A Possible Role for Iron-Sulfur Cluster N2 in Proton Translocation by the NADH:Ubiquinone Oxidoreductase (Complex I)Flemming D.a · Stolpe S.a · Schneider D.a · Hellwig P.b · Friedrich T.a
aInstitut für Organische Chemie und Biochemie, Albert-Ludwigs-Universität Freiburg, Freiburg, and bInstitut für Biophysik, Johann-Wolfgang-Goethe-Universität, Frankfurt am Main, Germany
Do you have an account?
- Rent for 48h to view
- Buy Cloud Access for unlimited viewing via different devices
- Synchronizing in the ReadCube Cloud
- Printing and saving restrictions apply
Rental: USD 8.50
Cloud: USD 20.00
Article / Publication Details
The proton-pumping NADH:ubiquinone oxidoreductase, the respiratory complex I, couples the transfer of electrons from NADH to ubiquinone with the translocation of protons across the membrane. The enzyme mechanism is still unknown due to the lack of a high-resolution structure and its complicated composition. The complex from Escherichia coli is made up of 13 subunits called NuoA through NuoN and contains one FMN and nine iron-sulfur (Fe/S) clusters as redox groups. The pH dependence of the midpoint redox potential of the Fe/S cluster named N2 and its spin-spin interaction with ubiquinone radicals made it an ideal candidate for a key component in redox-driven proton translocation. During the past years we have assigned the subunit localization of cluster N2 to subunit NuoB by site-directed mutagenesis and predicted its ligation by molecular simulation. Redox-induced FT-IR spectroscopy has shown that its redox reaction is accompanied by the protonation and deprotonation of individual amino acid residues. These residues have been identified by site-directed mutagenesis. The enzyme catalytic activity depends on the presence of cluster N2 and is coupled with major conformational changes. From these data a model for redox-induced conformation-driven proton translocation has been derived.
© 2005 S. Karger AG, Basel
Article / Publication Details
Copyright / Drug Dosage / DisclaimerCopyright: All rights reserved. No part of this publication may be translated into other languages, reproduced or utilized in any form or by any means, electronic or mechanical, including photocopying, recording, microcopying, or by any information storage and retrieval system, without permission in writing from the publisher or, in the case of photocopying, direct payment of a specified fee to the Copyright Clearance Center.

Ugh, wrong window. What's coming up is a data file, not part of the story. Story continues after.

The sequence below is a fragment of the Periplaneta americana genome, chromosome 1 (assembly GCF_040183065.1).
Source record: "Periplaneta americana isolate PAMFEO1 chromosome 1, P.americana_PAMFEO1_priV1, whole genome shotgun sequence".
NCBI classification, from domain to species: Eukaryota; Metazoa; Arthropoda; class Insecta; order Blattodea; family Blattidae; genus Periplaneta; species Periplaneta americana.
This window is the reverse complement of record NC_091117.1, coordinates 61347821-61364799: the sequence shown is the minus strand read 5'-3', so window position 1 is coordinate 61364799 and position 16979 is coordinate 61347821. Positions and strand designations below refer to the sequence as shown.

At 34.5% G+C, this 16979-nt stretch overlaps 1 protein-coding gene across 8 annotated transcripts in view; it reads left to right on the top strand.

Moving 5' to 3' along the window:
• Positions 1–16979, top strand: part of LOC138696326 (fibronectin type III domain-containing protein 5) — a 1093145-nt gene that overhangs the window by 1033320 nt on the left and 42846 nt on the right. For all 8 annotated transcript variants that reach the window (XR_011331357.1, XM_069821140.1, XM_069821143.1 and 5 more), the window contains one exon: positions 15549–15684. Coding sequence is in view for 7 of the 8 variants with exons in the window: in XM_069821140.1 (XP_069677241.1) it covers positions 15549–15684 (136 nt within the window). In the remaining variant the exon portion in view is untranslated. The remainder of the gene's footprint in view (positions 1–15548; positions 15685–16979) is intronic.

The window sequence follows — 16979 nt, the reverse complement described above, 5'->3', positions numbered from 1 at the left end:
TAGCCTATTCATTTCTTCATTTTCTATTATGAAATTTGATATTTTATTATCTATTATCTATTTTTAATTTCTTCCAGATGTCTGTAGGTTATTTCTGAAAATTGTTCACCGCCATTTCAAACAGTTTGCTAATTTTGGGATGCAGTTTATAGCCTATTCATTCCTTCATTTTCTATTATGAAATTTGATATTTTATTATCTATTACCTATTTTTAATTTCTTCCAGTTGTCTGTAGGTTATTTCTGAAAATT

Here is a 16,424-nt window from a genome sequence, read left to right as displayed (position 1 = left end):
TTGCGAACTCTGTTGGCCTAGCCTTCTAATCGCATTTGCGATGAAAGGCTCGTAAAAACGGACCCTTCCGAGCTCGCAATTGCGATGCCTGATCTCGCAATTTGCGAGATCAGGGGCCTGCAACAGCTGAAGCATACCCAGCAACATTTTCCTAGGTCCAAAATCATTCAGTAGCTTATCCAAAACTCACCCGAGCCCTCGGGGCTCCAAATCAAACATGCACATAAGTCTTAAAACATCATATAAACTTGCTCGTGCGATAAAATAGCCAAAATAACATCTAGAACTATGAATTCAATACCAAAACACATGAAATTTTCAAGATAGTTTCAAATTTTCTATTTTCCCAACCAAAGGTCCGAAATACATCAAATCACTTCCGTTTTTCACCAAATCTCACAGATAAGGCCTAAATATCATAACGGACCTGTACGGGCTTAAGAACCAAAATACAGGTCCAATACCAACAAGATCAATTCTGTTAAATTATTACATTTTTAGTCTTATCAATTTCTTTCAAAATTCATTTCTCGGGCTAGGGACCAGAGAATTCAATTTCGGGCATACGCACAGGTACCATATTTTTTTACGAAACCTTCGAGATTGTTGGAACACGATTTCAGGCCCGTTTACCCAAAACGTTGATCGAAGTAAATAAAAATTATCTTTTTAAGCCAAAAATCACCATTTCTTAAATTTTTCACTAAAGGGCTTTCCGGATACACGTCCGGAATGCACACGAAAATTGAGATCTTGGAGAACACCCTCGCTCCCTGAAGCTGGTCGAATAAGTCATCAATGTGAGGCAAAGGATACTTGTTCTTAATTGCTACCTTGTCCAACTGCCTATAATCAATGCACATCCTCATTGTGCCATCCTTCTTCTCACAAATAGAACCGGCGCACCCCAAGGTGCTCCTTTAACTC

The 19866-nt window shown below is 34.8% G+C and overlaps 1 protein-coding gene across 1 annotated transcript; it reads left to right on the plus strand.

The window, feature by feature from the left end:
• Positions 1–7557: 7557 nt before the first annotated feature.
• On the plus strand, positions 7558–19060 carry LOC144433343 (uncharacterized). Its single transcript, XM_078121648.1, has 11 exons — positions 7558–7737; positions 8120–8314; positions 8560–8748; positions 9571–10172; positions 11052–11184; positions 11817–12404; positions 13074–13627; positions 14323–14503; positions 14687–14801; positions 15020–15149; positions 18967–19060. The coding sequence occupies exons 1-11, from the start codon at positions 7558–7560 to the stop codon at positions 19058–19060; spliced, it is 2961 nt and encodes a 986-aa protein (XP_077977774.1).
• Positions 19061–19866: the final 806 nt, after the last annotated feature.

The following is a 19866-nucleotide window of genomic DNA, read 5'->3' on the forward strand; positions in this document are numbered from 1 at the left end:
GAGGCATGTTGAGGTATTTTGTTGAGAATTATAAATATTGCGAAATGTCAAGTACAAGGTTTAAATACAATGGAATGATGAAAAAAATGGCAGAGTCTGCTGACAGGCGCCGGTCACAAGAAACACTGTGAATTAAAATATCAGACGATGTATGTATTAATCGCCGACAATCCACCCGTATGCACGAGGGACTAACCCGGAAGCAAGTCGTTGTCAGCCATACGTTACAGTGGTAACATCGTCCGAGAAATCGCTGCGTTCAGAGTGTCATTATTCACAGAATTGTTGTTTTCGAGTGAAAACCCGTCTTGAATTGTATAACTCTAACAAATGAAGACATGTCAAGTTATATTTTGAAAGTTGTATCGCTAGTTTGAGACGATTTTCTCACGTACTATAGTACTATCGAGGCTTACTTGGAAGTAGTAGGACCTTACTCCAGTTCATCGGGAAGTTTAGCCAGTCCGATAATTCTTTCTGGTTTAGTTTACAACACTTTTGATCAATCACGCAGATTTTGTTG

Drug Dosage: The authors and the publisher have exerted every effort to ensure that drug selection and dosage set forth in this text are in accord with current recommendations and practice at the time of publication. However, in view of ongoing research, changes in government regulations, and the constant flow of information relating to drug therapy and drug reactions, the reader is urged to check the package insert for each drug for any changes in indications and dosage and for added warnings and precautions. This is particularly important when the recommended agent is a new and/or infrequently employed drug.
Disclaimer: The statements, opinions and data contained in this publication are solely those of the individual authors and contributors and not of the publishers and the editor(s). The appearance of advertisements or/and product references in the publication is not a warranty, endorsement, or approval of the products or services advertised or of their effectiveness, quality or safety. The publisher and the editor(s) disclaim responsibility for any injury to persons or property resulting from any ideas, methods, instructions or products referred to in the content or advertisements.